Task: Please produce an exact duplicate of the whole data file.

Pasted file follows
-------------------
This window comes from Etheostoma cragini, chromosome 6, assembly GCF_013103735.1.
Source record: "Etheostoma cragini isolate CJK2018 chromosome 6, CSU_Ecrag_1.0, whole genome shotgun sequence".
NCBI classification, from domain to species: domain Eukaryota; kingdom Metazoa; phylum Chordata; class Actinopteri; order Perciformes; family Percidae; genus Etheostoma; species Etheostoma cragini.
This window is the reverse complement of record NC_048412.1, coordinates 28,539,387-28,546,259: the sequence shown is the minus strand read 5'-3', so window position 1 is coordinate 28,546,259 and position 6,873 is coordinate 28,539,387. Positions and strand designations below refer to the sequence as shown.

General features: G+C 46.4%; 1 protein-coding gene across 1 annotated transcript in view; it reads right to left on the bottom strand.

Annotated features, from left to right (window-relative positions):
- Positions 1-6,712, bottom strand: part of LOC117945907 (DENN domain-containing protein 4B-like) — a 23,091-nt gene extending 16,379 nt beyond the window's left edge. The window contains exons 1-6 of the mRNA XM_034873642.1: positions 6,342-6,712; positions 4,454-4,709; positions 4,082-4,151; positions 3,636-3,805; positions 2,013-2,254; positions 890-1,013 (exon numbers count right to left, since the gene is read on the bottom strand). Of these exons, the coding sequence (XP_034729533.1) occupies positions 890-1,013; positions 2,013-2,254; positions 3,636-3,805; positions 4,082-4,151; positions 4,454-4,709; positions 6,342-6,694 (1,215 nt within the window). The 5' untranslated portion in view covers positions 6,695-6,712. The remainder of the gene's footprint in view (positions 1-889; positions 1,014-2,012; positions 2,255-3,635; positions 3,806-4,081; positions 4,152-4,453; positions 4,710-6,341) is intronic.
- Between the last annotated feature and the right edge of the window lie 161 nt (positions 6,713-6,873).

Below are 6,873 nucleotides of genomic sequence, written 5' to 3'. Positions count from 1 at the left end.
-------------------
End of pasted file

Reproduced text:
This window comes from Etheostoma cragini, chromosome 6, assembly GCF_013103735.1.
Source record: "Etheostoma cragini isolate CJK2018 chromosome 6, CSU_Ecrag_1.0, whole genome shotgun sequence".
NCBI classification, from domain to species: domain Eukaryota; kingdom Metazoa; phylum Chordata; class Actinopteri; order Perciformes; family Percidae; genus Etheostoma; species Etheostoma cragini.
This window is the reverse complement of record NC_048412.1, coordinates 28,539,387-28,546,259: the sequence shown is the minus strand read 5'-3', so window position 1 is coordinate 28,546,259 and position 6,873 is coordinate 28,539,387. Positions and strand designations below refer to the sequence as shown.

General features: G+C 46.4%; 1 protein-coding gene across 1 annotated transcript in view; it reads right to left on the bottom strand.

Annotated features, from left to right (window-relative positions):
- Positions 1-6,712, bottom strand: part of LOC117945907 (DENN domain-containing protein 4B-like) — a 23,091-nt gene extending 16,379 nt beyond the window's left edge. The window contains exons 1-6 of the mRNA XM_034873642.1: positions 6,342-6,712; positions 4,454-4,709; positions 4,082-4,151; positions 3,636-3,805; positions 2,013-2,254; positions 890-1,013 (exon numbers count right to left, since the gene is read on the bottom strand). Of these exons, the coding sequence (XP_034729533.1) occupies positions 890-1,013; positions 2,013-2,254; positions 3,636-3,805; positions 4,082-4,151; positions 4,454-4,709; positions 6,342-6,694 (1,215 nt within the window). The 5' untranslated portion in view covers positions 6,695-6,712. The remainder of the gene's footprint in view (positions 1-889; positions 1,014-2,012; positions 2,255-3,635; positions 3,806-4,081; positions 4,152-4,453; positions 4,710-6,341) is intronic.
- Between the last annotated feature and the right edge of the window lie 161 nt (positions 6,713-6,873).

Below are 6,873 nucleotides of genomic sequence, written 5' to 3'. Positions count from 1 at the left end.